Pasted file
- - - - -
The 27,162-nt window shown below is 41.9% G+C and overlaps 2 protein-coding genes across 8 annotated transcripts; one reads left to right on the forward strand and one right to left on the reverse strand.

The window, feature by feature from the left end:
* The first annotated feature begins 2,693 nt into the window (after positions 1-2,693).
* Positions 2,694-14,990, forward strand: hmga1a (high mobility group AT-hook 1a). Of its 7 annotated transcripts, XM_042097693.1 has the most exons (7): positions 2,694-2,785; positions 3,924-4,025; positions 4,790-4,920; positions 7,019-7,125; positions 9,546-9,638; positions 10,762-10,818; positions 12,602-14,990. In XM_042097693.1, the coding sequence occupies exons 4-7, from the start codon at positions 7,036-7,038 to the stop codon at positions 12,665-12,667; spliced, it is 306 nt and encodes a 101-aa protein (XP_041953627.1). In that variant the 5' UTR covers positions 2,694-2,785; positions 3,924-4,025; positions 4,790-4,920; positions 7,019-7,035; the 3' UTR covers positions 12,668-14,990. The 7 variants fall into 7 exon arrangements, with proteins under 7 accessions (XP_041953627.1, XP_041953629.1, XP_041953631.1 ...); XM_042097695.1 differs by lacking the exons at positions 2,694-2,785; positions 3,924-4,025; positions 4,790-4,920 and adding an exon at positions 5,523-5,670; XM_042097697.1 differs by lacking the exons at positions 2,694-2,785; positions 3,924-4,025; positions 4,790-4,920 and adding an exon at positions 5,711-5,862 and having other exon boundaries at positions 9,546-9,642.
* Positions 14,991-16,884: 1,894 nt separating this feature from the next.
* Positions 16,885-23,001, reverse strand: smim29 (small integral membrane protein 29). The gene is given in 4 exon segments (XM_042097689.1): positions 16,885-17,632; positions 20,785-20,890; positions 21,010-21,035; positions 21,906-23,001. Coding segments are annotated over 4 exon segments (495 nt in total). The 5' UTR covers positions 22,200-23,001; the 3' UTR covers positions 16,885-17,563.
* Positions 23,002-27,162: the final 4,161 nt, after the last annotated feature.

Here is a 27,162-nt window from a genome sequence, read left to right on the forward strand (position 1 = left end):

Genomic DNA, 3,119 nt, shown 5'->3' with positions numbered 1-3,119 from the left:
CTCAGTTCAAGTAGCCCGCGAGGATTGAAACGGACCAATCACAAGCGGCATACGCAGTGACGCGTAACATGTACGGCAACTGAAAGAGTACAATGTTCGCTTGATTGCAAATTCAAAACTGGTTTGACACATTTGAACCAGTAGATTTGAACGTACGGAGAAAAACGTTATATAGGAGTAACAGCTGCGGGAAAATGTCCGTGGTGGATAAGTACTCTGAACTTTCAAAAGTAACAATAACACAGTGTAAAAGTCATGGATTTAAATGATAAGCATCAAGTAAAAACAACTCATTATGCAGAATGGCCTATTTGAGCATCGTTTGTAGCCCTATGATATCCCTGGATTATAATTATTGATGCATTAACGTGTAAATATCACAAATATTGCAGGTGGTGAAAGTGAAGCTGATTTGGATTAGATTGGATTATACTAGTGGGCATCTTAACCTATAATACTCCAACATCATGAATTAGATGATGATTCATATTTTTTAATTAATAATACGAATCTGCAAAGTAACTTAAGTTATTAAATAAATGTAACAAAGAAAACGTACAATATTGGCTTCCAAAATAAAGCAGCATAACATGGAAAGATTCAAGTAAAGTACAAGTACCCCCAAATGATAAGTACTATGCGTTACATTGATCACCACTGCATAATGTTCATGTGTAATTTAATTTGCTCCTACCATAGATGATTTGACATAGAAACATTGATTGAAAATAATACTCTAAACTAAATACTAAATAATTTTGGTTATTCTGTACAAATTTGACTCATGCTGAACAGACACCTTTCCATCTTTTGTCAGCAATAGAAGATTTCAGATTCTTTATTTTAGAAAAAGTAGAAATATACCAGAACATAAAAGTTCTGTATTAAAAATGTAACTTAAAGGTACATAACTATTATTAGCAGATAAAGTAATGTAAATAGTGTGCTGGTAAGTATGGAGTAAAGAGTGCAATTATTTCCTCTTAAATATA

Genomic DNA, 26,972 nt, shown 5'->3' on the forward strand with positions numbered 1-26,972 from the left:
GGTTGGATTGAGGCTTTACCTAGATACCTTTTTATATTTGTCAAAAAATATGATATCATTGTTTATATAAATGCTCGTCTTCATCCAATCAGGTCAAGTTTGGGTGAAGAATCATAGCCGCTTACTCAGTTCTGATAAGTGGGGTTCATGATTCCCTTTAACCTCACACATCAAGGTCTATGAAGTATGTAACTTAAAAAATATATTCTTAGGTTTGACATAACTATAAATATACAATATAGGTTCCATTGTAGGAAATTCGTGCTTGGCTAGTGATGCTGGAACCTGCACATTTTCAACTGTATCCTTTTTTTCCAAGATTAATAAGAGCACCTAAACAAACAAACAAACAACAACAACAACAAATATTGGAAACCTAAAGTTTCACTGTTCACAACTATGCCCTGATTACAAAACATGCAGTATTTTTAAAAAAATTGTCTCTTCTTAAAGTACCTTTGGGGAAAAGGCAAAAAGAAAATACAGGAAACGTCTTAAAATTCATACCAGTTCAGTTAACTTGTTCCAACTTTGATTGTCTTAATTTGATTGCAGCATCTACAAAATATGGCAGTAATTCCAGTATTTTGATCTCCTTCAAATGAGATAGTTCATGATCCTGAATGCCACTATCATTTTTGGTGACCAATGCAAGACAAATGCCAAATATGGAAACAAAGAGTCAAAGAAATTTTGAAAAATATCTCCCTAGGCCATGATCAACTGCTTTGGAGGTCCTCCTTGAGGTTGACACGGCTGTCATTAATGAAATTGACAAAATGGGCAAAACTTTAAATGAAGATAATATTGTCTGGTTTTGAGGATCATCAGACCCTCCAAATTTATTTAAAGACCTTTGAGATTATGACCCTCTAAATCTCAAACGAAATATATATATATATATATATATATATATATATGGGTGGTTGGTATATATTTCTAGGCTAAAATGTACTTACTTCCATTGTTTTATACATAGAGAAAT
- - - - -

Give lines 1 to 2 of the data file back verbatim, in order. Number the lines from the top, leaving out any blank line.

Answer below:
The 27,162-nt window shown below is 41.9% G+C and overlaps 2 protein-coding genes across 8 annotated transcripts; one reads left to right on the forward strand and one right to left on the reverse strand.

The window, feature by feature from the left end: